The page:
Throughout the book the authors remind us that strategy is future-focused so that missionaries need to plan their steps as they engage people with the gospel. The final seven chapters thus provide guidelines for processing vision statements, forming teams, assessing resources, setting goals, choosing appropriate methods for reaching those goals, and evaluating the whole process. Importantly, the authors remind us that many of the “steps” considered do not follow sequentially but overlap each other, and that evaluation is not the final step but something that should be ongoing throughout the whole process of forming and implementing a strategy.
Developing a Strategy for Missions is at once broad, practical, and accessible to most missionaries. It is a strong contribution to the well-regarded Encountering Mission series. It would provide a competent replacement for Dayton and Fraser’s Planning Strategies for World Evangelization (Grand Rapids: Eerdmans, 1990). While this book will undoubtedly be added to the reading list of many mission classes, its true value will be recognized by church-planting practitioners, particularly those working in areas where there are few local Christians with whom to partner. Whether adopted as a classroom text or a field guide, readers will benefit from the frequent sidebars that introduce a variety of topics and conclude with questions for reflection and discussion. Many will find the “people-group profile” in the appendix to be a useful guide to researching different aspects of the life and culture of the people with whom they work and also how it lends to organizing people-groups into meaningful categories.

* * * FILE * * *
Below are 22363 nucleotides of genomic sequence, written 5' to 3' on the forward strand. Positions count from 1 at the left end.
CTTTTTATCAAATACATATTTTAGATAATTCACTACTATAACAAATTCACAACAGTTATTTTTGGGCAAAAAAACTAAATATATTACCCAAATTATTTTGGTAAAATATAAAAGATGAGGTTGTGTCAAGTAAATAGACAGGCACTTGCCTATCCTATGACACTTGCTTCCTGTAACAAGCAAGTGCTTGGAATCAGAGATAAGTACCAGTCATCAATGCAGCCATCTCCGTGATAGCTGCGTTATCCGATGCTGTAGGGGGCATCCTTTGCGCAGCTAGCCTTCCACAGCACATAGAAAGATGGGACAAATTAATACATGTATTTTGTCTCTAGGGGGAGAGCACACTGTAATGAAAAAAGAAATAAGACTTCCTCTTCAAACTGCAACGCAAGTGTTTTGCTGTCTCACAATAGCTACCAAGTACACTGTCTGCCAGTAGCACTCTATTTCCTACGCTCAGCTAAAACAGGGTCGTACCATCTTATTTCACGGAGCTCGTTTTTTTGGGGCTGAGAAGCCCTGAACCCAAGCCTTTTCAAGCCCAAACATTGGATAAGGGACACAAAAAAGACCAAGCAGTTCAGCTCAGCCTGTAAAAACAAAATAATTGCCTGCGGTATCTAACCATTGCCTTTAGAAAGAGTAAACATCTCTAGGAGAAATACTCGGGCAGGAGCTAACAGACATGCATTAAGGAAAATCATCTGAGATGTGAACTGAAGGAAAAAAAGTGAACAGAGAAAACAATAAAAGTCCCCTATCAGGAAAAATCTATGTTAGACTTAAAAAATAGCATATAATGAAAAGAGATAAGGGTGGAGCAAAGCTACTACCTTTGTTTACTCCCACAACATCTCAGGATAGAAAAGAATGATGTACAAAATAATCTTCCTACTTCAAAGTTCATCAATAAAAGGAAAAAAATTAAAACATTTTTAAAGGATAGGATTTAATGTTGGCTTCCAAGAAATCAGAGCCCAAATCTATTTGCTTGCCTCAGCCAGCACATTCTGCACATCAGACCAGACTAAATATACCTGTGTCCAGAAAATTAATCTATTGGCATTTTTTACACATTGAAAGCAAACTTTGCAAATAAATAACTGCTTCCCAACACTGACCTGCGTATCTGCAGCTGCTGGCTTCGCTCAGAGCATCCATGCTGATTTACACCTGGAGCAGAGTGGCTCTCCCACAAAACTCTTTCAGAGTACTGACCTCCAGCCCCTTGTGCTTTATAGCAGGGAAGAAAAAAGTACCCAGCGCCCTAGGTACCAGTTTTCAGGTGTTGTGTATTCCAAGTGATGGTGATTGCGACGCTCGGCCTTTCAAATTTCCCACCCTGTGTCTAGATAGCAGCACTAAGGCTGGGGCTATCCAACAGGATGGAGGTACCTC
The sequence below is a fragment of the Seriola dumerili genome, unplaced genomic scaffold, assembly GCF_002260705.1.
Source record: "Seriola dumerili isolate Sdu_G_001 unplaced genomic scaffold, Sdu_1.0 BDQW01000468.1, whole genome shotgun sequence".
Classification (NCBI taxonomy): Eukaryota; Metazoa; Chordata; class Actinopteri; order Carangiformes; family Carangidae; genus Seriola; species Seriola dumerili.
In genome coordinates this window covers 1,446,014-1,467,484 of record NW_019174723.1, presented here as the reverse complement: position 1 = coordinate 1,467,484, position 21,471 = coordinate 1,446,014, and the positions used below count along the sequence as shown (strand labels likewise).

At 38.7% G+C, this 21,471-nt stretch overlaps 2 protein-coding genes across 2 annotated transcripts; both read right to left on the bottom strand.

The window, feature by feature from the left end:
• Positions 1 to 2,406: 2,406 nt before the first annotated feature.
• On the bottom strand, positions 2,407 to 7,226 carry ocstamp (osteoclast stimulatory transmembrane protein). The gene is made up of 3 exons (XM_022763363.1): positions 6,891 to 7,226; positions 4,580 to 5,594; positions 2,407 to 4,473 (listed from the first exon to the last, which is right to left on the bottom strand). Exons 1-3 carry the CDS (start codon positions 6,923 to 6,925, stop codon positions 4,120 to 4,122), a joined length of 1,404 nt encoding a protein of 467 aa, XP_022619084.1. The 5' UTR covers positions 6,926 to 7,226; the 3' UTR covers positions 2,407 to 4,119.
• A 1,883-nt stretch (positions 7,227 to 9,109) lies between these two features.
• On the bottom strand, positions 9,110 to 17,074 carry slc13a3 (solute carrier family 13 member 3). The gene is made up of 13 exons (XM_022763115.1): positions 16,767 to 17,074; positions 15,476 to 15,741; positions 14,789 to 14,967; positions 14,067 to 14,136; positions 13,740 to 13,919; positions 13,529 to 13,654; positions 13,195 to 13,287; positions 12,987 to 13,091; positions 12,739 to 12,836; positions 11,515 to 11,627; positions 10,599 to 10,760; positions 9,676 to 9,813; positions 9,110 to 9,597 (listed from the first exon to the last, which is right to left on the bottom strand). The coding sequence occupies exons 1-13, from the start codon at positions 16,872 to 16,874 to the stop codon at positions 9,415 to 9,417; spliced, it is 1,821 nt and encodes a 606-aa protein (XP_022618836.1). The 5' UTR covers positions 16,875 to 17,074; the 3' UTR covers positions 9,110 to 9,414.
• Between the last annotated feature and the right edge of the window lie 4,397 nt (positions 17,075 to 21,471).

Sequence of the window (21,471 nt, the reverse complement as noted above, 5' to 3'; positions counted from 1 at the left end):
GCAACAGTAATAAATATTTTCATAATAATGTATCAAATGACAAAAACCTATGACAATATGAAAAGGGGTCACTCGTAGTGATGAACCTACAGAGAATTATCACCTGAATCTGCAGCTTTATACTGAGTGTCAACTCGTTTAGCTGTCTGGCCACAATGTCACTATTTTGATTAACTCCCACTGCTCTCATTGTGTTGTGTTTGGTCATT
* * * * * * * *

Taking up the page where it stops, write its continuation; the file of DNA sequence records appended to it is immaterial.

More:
The book is a good introduction to developing mission strategy and should be consulted by strategists, church planters, and many other missionaries. Understandably, it has limitations. By painting an expansive landscape with a broad brush, the authors set aside depth on a number of issues. Thus, biblical analysis is often light with conclusions that are not always compelling. The historical overview similarly lacks penetration in some areas and gives space to others (like missions on the American frontier) that might be better subsumed under the broader categories. If the twenty-seven chapters of the book had been divided into several parts, readers would be able to more easily identify the ones that address common themes. Despite these caveats, I would recommend the book to my co-workers and others.
Walter L. McConnell III
Walter L. McConnell III